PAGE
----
Schneider, D.A., Bickford, M.E., Cannon, W.F., Schulz, K.J., and Hamilton, M.A. (2002) Age of volcanic rocks and syndepositional iron formations, Marquette Range Supergroup: Implications for the tectonic setting of Paleoproterozoic iron formations of the Lake Superior region, Can. J. Earth Sci. 39(6), 999-1012.

Schopf, J.W. (1968) Microflora of the Bitter Springs Formation, Late Precambrian, central Australia, J. Paleontol. 42, 651-688.

Schopf, J.W. (2006) Fossil evidence of Archaean life, Phil. Trans. Roy. Soc. Lond. B 361, 869-885.

Southam, G., and Donald, R. (1999) A structural comparison of bacterial microfossils vs. "nanobac-teria" and nanofossils, Earth Sci. Rev. 48, 251-264.

van Zuilen, M.A., Lepland, A., and Arrhenius, G. (2002) Reassessing the evidence for the earliest traces of life, Nature 418, 627-630.

Walossek, D. (2003) The "Orsten" window - a three-dimensionally preserved upper Cambrian meiofauna and its contribution to our understanding of the evolution of Arthropoda, Paleontol. Res. 7, 71-88.

Wood, R.A., Grotzinger, J.P., and Dickson, J.A.D. (2002) Proterozoic modular biomineralized meta-zoan from the Nama Group, Namibia, Science 296, 2383-2386.

Xiao, S. (2004) New multicellular algal fossils and acritarchs in Doushantuo chert nodules (Neoproterozoic, Yangtze Gorges, South China), J. Paleontol. 78(2), 393-401.

Xiao, S., and Knoll, A.H. (1999) Fossil preservation in the Neoproterozoic Doushantuo phosphorite Lagerstätte, South China, Lethaia 32, 219-240.

Xiao, S., and Knoll, A.H. (2000) Phosphatized animal embryos from the Neoproterozoic Doushantuo Formation at Weng'an, Guizhou, South China, J. Paleontol. 74(5), 767-788.

Xiao, S., Zhang, Y., and Knoll, A.H. (1998) Three-dimensional preservation of algae and animal embryos in a Neoproterozoic phosphorite, Nature 391, 553-558.

Xiao, S., Yuan, X., and Knoll, A.H. (2000) Eumetazoan fossils in terminal Proterozoic phosphorites?, Proc. Nat. Acad. Sci. USA 97(25), 13684-13689.

Xiao, S., Knoll, A.H., Yuan, X., and Pueschel, C.M. (2004) Phosphatized multicellular algae in the Neoproterozoic Doushantuo Formation, China, and the early evolution of florideophyte red algae, Am. J. Bot. 91, 214-227.

Xiao, S., Shen, B., Zhou, C., Xie, G., and Yuan, X. (2005) A uniquely preserved Ediacaran fossil with direct evidence for a quilted bodyplan, Proc. Nat. Acad. Sci. USA 102, 10227-10232.

Xiao, S., Yuan, X., Steiner, M., and Knoll, A.H. (2002) Macroscopic carbonaceous compressions in a terminal Proterozoic shale: A systematic reassessment of the Miaohe biota, South China, J. Paleontol. 76(2), 345-374.

Xiao, S., Zhou, C., and Yuan, X. (2007) Undressing and redressing Ediacaran embryos, Nature 446, E9-10.

Yuan, X., Xiao, S., Li, J., Yin, L., and Cao, R. (2001) Pyritized chuarids with excystment structures from the late Neoproterozoic Lantian Formation in Anhui, South China, Precambr. Res. 107(3-4), 251-261.

Yue, Z., and Bengtson, S. (1999) Embryonic and post-embryonic development of the Early Cambrian cnidarian Olivooides, Lethaia 32, 181-195.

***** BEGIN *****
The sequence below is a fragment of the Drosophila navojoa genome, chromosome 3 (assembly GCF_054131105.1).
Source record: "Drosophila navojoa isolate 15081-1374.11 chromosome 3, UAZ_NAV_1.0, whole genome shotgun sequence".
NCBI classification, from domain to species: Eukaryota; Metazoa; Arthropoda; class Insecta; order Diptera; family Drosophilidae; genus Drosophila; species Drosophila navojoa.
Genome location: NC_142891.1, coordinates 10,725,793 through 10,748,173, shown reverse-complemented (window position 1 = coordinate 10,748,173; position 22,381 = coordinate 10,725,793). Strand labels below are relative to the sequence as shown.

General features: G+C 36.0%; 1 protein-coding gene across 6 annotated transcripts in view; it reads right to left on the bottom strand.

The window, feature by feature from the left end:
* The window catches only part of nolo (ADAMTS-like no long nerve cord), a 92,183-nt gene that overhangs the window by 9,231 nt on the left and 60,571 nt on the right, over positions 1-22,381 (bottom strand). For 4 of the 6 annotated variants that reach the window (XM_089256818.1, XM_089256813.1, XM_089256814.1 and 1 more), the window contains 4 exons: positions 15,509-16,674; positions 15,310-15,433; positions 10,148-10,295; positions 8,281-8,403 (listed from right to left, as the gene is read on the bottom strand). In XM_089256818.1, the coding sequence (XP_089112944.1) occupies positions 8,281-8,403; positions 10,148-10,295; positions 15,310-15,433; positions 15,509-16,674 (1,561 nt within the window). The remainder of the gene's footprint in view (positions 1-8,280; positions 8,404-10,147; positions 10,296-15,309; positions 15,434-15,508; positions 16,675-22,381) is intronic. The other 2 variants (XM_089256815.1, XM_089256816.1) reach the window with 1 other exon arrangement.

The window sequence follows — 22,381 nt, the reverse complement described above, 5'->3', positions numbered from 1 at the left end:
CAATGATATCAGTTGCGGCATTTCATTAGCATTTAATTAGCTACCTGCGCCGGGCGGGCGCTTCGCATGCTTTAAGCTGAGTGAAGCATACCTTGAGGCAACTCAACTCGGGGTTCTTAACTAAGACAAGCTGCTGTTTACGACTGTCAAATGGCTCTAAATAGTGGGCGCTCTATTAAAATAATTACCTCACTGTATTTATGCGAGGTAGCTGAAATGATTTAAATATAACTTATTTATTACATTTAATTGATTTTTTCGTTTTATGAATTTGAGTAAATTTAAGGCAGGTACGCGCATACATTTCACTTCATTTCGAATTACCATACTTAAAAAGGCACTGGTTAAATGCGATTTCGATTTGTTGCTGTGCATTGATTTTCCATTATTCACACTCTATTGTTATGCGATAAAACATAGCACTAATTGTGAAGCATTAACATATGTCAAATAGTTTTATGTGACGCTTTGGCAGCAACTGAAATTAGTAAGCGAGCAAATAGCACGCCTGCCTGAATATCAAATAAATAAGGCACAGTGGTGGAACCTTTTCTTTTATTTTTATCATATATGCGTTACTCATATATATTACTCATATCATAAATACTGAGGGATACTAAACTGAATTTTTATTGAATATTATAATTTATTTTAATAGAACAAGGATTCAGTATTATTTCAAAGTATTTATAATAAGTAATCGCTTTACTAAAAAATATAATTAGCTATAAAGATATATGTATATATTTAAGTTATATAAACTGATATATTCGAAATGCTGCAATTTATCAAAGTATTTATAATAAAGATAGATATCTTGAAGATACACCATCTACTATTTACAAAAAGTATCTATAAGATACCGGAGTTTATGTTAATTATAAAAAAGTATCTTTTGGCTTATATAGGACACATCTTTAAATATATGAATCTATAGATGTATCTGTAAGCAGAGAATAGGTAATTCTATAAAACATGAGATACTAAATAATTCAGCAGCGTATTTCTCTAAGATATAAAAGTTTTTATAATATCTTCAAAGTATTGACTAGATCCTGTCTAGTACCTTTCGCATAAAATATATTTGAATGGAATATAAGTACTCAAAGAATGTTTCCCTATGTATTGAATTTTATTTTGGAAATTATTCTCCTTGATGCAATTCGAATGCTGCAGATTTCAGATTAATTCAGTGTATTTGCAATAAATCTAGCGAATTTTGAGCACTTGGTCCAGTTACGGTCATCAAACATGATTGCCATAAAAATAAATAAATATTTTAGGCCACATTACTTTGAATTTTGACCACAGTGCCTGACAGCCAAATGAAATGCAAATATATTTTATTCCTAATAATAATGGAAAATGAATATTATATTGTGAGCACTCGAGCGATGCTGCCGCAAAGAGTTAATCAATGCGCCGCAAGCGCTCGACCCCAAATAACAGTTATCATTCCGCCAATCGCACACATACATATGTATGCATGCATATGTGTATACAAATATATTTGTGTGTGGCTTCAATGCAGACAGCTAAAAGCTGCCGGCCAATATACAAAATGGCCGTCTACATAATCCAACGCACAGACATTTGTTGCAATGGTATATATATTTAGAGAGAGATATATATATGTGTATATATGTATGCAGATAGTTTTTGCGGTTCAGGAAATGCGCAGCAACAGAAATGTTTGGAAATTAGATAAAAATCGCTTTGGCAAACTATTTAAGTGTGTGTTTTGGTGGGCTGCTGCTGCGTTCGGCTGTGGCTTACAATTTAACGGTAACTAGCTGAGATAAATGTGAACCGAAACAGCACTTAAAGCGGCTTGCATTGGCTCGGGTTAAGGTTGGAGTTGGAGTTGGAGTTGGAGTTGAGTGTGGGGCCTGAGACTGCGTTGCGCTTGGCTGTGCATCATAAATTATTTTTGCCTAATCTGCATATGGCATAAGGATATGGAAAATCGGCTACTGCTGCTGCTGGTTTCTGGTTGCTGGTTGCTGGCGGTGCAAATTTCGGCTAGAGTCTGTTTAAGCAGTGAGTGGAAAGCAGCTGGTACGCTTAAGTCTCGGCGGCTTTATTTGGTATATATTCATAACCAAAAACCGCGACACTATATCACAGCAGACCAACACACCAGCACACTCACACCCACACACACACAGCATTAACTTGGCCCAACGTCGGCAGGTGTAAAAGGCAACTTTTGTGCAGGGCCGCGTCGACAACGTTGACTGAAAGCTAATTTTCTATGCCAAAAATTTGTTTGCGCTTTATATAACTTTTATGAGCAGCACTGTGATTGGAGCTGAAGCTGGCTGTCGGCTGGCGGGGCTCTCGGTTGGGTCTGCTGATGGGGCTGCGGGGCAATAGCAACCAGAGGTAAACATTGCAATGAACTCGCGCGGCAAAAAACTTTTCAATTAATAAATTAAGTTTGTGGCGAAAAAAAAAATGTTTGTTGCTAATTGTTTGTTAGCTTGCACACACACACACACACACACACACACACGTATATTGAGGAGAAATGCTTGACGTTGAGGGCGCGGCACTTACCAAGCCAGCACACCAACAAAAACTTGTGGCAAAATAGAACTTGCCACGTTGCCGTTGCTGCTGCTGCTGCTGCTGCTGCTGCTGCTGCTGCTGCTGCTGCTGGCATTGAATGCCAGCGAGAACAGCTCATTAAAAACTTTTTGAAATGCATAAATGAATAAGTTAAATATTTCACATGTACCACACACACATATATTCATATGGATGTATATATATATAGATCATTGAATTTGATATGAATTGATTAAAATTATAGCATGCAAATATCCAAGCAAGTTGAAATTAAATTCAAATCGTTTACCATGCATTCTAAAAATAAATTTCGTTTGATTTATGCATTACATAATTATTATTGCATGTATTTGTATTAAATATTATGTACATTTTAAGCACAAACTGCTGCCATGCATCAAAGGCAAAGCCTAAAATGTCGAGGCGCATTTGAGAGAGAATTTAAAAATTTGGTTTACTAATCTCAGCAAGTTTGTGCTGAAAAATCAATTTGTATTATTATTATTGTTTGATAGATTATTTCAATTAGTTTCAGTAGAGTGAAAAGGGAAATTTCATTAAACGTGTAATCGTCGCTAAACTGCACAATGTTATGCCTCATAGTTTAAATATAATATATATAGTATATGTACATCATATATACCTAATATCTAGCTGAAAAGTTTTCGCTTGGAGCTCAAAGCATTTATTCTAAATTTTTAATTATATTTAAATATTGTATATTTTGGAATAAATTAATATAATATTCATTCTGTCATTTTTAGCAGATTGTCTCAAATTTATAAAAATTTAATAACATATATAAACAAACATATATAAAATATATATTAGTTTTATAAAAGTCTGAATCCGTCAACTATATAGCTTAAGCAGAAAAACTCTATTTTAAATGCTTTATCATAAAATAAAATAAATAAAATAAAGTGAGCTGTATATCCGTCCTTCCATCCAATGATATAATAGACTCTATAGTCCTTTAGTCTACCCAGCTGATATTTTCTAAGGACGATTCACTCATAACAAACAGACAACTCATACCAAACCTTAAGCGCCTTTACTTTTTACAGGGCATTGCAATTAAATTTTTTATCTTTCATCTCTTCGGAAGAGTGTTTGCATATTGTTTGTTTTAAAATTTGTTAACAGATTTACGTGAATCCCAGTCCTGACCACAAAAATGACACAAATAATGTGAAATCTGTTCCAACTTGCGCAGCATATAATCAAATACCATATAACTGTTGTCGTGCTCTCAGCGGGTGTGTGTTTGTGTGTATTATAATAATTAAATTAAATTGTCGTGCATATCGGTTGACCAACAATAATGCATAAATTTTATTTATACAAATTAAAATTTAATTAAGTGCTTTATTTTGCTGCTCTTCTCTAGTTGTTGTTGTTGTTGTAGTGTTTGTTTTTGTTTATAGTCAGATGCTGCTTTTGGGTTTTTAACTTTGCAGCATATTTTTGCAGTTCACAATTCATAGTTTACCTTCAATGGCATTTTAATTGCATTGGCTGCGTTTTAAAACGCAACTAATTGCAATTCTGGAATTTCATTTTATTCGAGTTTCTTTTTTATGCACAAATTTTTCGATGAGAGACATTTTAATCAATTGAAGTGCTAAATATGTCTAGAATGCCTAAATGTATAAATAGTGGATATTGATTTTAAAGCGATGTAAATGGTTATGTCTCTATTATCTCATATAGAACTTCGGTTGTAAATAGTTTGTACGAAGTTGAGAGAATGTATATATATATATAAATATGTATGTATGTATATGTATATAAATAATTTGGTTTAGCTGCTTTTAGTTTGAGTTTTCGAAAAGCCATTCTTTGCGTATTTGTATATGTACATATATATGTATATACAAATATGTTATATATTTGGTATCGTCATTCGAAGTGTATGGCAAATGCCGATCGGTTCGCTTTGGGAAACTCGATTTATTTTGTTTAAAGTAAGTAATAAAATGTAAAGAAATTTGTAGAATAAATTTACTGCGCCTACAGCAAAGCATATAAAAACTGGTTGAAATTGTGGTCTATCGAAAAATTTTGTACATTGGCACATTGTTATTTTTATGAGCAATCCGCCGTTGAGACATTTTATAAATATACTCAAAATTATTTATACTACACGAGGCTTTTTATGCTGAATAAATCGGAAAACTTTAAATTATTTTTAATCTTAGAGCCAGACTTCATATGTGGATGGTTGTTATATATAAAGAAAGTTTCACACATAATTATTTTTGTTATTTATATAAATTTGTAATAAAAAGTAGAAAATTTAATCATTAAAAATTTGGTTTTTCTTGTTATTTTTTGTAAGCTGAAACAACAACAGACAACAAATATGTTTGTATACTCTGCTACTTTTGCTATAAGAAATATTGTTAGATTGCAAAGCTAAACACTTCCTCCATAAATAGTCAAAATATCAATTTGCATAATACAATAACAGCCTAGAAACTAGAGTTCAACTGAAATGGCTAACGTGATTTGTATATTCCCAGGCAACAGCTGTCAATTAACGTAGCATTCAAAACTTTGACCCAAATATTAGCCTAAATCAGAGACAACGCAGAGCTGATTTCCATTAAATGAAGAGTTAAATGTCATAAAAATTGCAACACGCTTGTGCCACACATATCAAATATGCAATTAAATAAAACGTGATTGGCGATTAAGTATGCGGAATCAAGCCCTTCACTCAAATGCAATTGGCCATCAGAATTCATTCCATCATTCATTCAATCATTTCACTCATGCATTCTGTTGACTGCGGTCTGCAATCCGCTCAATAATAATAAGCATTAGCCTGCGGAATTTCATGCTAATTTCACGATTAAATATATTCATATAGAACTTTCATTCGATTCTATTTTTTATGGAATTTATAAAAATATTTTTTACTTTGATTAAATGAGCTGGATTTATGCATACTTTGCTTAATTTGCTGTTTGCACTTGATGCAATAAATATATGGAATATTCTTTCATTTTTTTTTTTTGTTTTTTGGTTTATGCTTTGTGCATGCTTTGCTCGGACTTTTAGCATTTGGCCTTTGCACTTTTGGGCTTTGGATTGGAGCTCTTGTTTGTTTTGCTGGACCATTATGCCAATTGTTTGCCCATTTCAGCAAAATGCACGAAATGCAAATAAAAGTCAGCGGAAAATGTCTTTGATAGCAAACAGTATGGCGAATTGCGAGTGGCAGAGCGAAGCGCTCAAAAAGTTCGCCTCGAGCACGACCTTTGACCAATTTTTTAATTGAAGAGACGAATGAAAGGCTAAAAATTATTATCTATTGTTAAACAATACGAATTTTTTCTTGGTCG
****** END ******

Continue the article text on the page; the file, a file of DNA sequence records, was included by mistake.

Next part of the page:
Zhang, W., and Babcock, L.E. (2001) New extraordinarily preserved enigmatic fossils, possibly with Ediacaran affinities, from the Lower Cambrian of Yunnan, China, Acta Palaeontol. Sinica 40(supplement), 210-213.

Zhang, X., and Pratt, B.R. (1994) Middle Cambrian arthropod embryos with blastomeres, Science 266, 637-639.

Zhang, Y., Yin, L., Xiao, S., and Knoll, A.H. (1998) Permineralized fossils from the terminal Proterozoic Doushantuo Formation, South China, J. Paleontol. 72(4), 1-52(supplement).

Zhu, M., Babcock, L.E., and Steiner, M. (2005) Fossilization modes in the Chengjiang Lagerstätte (Cambrian of China): Testing the roles of organic preservation and diagenetic alteration in exceptional preservation, Palaeogeogr., Palaeoclimatol., Palaeoecol. 220(1-2), 31-46.

Biodata of Professor Vinod C. Tewari author of "Proterozoic Unicellular and Multicellular Fossils from India and Their Implications"

Professor Vinod C. Tewari is currently the Head of the Sedimentology Group at Wadia Institute of Himalayan Geology, Dehradun and a Senior Associate of International Centre for Theoretical Physics, Trieste, Italy. He obtained his Ph.D. from the University of Lucknow in Geology in 1986 and continued his research in Wadia Institute. Dr. Tewari taught Geology at Kumaon Univerisity, Nainital, Uttarakhand, India as Professor of Geology. Professor Tewari's scientific interests are in the areas of Precambrian stromatolites, sedimentation, carbon isotope chemostratigraphy, genesis, early evolution and diversification of life and its astrobiological significance. He is associated with the International Geological Correlation Program (I.G.C.P.) Project 493 on The Rise and Fall of Vendian Biota. He has 75 research papers published to his credit, and edited several volumes of Himalayan Geology, India and Journal of Nepal Geological Society, Kathmandu, Nepal. Professor Tewari has organized first Indo-Soviet Symposium on Stromatolites and Stromatolitic Deposits and other IGCP meetings in India. He is one of the organizers of the World Summit on Ancient Microscopic Fossils to be held in University of California, Los Angeles, USA in 2008.

E-mail: [email protected]

Was this article helpful?

0 0

Post a comment